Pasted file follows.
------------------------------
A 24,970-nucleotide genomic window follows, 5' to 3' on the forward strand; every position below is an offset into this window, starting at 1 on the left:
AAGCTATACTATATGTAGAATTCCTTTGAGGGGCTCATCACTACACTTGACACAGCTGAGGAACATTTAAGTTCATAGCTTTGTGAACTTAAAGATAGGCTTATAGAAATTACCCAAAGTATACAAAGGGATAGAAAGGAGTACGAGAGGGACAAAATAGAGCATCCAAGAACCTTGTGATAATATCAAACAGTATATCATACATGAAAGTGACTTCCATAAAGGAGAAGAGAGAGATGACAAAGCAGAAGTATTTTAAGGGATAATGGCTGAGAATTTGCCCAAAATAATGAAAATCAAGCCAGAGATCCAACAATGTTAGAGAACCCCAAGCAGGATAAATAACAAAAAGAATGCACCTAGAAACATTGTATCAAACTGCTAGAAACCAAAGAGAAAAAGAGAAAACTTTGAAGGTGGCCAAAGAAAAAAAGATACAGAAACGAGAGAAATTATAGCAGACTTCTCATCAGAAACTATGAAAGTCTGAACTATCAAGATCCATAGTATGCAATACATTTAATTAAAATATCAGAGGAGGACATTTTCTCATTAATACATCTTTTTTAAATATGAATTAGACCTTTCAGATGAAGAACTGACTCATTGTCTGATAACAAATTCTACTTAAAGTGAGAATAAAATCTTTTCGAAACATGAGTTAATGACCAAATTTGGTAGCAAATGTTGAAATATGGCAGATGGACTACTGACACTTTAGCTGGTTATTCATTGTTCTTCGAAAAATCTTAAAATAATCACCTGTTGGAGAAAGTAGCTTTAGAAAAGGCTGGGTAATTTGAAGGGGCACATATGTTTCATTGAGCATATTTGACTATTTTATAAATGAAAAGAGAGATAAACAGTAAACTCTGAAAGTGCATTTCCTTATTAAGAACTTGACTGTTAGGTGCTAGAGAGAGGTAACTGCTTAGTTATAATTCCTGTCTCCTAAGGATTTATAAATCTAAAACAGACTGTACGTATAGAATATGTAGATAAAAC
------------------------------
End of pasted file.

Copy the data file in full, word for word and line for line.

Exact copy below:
A 24,970-nucleotide genomic window follows, 5' to 3' on the forward strand; every position below is an offset into this window, starting at 1 on the left:
AAGCTATACTATATGTAGAATTCCTTTGAGGGGCTCATCACTACACTTGACACAGCTGAGGAACATTTAAGTTCATAGCTTTGTGAACTTAAAGATAGGCTTATAGAAATTACCCAAAGTATACAAAGGGATAGAAAGGAGTACGAGAGGGACAAAATAGAGCATCCAAGAACCTTGTGATAATATCAAACAGTATATCATACATGAAAGTGACTTCCATAAAGGAGAAGAGAGAGATGACAAAGCAGAAGTATTTTAAGGGATAATGGCTGAGAATTTGCCCAAAATAATGAAAATCAAGCCAGAGATCCAACAATGTTAGAGAACCCCAAGCAGGATAAATAACAAAAAGAATGCACCTAGAAACATTGTATCAAACTGCTAGAAACCAAAGAGAAAAAGAGAAAACTTTGAAGGTGGCCAAAGAAAAAAAGATACAGAAACGAGAGAAATTATAGCAGACTTCTCATCAGAAACTATGAAAGTCTGAACTATCAAGATCCATAGTATGCAATACATTTAATTAAAATATCAGAGGAGGACATTTTCTCATTAATACATCTTTTTTAAATATGAATTAGACCTTTCAGATGAAGAACTGACTCATTGTCTGATAACAAATTCTACTTAAAGTGAGAATAAAATCTTTTCGAAACATGAGTTAATGACCAAATTTGGTAGCAAATGTTGAAATATGGCAGATGGACTACTGACACTTTAGCTGGTTATTCATTGTTCTTCGAAAAATCTTAAAATAATCACCTGTTGGAGAAAGTAGCTTTAGAAAAGGCTGGGTAATTTGAAGGGGCACATATGTTTCATTGAGCATATTTGACTATTTTATAAATGAAAAGAGAGATAAACAGTAAACTCTGAAAGTGCATTTCCTTATTAAGAACTTGACTGTTAGGTGCTAGAGAGAGGTAACTGCTTAGTTATAATTCCTGTCTCCTAAGGATTTATAAATCTAAAACAGACTGTACGTATAGAATATGTAGATAAAAC